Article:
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A right triangle has a hypotenuse of $\sqrt{10}$, one of the legs is $x+2$, and the shortest leg is $x$. How do I find $x$?


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Do you know pythagoras theorem? – Henrik Feb 1 '12 at 16:48
Note that while this is a right triangle, it isn't necessarily a 30-60-90 triangle - in fact, in this case it turns out not to be. In any case, the Pythagorean Theorem should be all you need to solve this problem... – Steven Stadnicki Feb 1 '12 at 16:49
up vote 4 down vote accepted

The sum of the squares of lengths of the non-hypotenuse sides is the square of the length of the hypotenuse$^\dagger$: $$ (x)^2+(x+2)^2=(\sqrt {10})^2. $$ Whence $$ x^2+(x^2+4x+4)=10. $$ Putting the above in standard form and solving for $x$: $$ 2x^2+4x-6=0\iff x^2+2x-3=0\iff(x-1)(x+3)=0\iff x=1, x=-3. $$ We take the positive solution: $x=1$.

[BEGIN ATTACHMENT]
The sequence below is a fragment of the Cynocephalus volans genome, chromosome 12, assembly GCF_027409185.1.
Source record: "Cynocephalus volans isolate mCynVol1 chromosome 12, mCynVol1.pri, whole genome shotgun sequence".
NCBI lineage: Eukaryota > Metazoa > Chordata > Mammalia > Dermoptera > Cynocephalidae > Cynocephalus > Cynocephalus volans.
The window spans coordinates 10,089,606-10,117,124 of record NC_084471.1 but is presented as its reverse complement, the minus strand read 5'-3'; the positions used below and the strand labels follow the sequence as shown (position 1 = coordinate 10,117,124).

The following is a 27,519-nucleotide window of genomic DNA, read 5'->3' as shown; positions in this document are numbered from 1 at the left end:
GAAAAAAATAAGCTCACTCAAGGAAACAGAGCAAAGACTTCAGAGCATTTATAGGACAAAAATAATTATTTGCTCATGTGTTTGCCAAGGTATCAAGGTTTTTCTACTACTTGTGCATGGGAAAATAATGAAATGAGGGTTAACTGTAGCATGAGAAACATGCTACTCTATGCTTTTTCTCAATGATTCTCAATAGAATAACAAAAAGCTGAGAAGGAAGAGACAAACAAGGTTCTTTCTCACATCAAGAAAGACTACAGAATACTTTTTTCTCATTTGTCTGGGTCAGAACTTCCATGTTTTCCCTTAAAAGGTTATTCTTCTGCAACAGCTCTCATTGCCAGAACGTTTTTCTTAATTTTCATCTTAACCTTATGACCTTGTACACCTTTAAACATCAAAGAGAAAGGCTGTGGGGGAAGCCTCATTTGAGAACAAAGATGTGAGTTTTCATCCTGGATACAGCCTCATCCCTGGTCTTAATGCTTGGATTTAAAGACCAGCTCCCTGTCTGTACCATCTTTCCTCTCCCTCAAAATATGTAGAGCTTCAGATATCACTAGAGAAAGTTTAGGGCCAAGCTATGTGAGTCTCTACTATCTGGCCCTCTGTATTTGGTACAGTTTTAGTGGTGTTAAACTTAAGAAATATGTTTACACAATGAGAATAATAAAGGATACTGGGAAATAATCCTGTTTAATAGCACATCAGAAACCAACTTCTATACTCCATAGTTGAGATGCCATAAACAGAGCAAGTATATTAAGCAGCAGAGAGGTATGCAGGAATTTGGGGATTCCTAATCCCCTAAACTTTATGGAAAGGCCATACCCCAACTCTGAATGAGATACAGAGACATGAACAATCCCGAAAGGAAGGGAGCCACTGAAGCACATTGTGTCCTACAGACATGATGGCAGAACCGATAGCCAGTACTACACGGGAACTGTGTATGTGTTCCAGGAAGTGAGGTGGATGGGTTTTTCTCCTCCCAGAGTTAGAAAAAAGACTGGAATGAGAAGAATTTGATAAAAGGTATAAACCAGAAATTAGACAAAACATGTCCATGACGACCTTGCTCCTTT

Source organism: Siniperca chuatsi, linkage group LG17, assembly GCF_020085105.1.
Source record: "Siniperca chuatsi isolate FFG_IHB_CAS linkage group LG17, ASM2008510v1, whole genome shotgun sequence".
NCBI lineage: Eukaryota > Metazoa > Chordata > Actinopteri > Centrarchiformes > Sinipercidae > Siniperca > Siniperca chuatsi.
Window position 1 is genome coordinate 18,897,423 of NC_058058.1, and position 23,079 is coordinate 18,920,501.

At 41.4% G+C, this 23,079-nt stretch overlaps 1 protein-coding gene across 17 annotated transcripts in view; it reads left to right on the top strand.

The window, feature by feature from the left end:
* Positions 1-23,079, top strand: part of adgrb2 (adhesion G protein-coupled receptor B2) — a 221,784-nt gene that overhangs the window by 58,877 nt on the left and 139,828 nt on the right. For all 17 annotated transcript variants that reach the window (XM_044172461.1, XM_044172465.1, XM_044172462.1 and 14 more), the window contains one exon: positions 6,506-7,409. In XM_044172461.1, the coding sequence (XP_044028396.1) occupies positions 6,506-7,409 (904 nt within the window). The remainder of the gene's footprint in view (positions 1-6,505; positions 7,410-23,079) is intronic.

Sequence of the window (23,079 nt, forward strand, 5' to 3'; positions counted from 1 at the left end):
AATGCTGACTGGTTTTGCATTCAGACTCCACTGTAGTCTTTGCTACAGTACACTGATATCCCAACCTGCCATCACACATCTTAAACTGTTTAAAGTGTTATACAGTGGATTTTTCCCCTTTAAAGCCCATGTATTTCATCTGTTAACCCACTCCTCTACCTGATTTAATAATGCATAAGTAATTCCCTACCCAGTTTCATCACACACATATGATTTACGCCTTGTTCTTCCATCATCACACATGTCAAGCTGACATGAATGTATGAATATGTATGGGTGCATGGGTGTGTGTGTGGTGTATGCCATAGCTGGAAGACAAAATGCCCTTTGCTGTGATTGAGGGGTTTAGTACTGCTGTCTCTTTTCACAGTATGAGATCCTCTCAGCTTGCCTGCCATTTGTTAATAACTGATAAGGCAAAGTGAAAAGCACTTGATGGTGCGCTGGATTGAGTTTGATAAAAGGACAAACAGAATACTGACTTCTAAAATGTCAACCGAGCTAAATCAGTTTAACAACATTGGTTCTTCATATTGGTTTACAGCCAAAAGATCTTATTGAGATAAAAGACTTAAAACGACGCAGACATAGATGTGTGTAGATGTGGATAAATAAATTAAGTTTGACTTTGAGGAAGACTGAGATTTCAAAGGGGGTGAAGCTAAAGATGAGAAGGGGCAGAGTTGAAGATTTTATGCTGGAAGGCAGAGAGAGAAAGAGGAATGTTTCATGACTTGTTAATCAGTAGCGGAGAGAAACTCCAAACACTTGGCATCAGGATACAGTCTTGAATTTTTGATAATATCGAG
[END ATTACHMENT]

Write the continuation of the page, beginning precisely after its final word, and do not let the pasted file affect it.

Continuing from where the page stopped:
$^\dagger$ Please do not simply remember the Pythagorean Theorem as "$a^2+b^2=c^2$"; evilly minded instructors will try to trick you by labeling the hypotenuse $b$ and one of the legs $c$.

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So by taking the positive solution $x=1$, we get the three sides of the triangle as $x=1$, $x+2 = 3$ and $\sqrt{10}$. If we use the negative solution, the sides are $x=-3$, $x+2=-1$, and $\sqrt{10}$, which in effect gives the same lengths (in different order) for the sides if we take length to mean magnitude (i.e., ignore the negative signs). is as it should be since squaring in the Pythagorean Theorem gets rid of the negative signs, if any, associated with the length, – Dilip Sarwate Feb 1 '12 at 17:17
@Dilip Sarwate Nice catch. I was thinking of the problem in purely geometric terms and was interpreting "length" as nonnegative. – David Mitra Feb 1 '12 at 17:25

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